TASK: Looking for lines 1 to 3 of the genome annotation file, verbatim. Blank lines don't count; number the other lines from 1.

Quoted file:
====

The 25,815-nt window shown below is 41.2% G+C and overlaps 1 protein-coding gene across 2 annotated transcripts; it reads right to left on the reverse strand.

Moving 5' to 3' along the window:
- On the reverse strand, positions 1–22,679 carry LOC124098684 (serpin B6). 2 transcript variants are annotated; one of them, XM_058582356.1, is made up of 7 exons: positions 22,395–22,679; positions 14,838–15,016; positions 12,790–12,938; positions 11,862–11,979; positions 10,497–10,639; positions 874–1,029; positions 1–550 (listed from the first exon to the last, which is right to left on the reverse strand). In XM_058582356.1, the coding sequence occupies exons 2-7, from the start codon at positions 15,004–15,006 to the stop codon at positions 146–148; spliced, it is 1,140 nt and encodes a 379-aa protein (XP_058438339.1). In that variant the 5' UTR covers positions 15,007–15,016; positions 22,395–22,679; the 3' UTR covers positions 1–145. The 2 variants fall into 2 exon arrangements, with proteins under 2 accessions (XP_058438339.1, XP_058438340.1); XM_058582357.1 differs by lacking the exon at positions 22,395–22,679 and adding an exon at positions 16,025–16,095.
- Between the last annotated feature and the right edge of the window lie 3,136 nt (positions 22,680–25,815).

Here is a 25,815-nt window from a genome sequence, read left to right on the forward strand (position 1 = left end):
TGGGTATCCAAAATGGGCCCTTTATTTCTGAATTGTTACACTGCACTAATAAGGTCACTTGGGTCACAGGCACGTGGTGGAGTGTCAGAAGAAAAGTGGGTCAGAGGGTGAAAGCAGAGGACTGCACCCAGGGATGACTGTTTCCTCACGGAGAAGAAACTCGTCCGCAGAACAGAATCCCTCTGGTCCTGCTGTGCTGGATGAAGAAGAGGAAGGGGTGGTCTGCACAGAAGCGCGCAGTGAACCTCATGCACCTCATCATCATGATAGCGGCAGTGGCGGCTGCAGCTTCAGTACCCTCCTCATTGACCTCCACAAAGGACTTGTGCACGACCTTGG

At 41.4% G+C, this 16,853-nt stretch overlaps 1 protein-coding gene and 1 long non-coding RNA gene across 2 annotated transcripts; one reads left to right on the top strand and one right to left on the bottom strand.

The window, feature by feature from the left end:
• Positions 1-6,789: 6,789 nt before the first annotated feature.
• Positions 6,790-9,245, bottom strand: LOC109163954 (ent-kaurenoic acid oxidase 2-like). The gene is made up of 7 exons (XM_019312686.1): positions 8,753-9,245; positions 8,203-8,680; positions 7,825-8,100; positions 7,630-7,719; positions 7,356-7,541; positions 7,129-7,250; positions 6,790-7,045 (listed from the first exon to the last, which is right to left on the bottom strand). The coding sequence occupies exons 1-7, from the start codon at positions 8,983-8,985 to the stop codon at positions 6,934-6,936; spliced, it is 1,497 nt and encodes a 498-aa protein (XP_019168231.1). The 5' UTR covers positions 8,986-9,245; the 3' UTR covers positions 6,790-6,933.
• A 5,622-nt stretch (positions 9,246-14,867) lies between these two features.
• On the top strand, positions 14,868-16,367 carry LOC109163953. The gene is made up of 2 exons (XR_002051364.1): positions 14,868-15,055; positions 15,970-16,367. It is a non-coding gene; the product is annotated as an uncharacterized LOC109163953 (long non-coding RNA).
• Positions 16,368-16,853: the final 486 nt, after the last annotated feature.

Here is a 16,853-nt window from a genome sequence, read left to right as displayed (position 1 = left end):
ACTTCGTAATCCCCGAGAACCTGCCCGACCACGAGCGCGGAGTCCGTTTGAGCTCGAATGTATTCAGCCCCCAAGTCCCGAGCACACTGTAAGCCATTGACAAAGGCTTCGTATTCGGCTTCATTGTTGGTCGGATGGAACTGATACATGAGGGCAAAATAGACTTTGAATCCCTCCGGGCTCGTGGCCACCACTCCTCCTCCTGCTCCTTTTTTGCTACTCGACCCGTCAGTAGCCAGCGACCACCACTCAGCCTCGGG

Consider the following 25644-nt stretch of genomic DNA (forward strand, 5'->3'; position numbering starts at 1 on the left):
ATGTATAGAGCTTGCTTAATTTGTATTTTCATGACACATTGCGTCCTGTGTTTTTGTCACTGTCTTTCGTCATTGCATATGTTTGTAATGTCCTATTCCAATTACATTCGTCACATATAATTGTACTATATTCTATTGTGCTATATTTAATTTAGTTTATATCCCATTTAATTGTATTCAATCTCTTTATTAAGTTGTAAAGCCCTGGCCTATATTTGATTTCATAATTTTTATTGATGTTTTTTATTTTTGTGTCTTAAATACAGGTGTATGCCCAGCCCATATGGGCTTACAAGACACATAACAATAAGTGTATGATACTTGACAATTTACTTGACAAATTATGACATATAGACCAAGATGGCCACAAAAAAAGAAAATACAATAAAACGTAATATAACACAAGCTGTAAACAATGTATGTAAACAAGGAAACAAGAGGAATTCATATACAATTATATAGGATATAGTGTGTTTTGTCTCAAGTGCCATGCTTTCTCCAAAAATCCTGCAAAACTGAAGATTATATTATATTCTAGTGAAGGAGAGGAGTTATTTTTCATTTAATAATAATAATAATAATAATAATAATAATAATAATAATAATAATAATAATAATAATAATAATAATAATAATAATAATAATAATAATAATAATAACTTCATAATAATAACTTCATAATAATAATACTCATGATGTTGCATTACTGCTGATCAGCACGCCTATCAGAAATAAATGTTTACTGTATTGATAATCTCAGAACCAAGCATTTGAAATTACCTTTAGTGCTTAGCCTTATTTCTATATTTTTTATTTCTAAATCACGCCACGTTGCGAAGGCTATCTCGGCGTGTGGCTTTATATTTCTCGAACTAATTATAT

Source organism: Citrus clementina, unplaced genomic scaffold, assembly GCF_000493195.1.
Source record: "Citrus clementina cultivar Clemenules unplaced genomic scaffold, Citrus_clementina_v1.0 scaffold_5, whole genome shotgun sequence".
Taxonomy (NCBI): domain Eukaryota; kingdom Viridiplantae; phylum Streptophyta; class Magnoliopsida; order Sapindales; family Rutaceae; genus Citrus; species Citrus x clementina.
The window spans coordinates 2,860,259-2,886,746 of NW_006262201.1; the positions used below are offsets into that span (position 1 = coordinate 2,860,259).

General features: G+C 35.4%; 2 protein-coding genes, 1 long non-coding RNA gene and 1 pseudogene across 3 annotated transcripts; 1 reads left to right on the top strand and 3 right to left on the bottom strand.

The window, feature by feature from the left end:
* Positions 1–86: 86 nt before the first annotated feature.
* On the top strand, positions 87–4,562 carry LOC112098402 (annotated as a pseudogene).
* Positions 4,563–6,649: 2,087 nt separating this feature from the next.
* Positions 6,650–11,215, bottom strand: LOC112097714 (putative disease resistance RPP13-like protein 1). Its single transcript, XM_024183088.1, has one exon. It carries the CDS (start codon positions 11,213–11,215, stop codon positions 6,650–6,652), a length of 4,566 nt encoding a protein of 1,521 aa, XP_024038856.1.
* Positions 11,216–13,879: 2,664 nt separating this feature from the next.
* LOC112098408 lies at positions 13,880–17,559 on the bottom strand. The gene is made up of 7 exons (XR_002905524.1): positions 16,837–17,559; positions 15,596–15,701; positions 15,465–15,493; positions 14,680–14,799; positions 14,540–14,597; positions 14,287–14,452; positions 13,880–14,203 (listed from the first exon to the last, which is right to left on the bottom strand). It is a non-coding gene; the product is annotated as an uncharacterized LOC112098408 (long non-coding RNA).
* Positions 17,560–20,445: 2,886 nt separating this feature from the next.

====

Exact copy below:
The 25,815-nt window shown below is 41.2% G+C and overlaps 1 protein-coding gene across 2 annotated transcripts; it reads right to left on the reverse strand.

Moving 5' to 3' along the window:
- On the reverse strand, positions 1–22,679 carry LOC124098684 (serpin B6). 2 transcript variants are annotated; one of them, XM_058582356.1, is made up of 7 exons: positions 22,395–22,679; positions 14,838–15,016; positions 12,790–12,938; positions 11,862–11,979; positions 10,497–10,639; positions 874–1,029; positions 1–550 (listed from the first exon to the last, which is right to left on the reverse strand). In XM_058582356.1, the coding sequence occupies exons 2-7, from the start codon at positions 15,004–15,006 to the stop codon at positions 146–148; spliced, it is 1,140 nt and encodes a 379-aa protein (XP_058438339.1). In that variant the 5' UTR covers positions 15,007–15,016; positions 22,395–22,679; the 3' UTR covers positions 1–145. The 2 variants fall into 2 exon arrangements, with proteins under 2 accessions (XP_058438339.1, XP_058438340.1); XM_058582357.1 differs by lacking the exon at positions 22,395–22,679 and adding an exon at positions 16,025–16,095.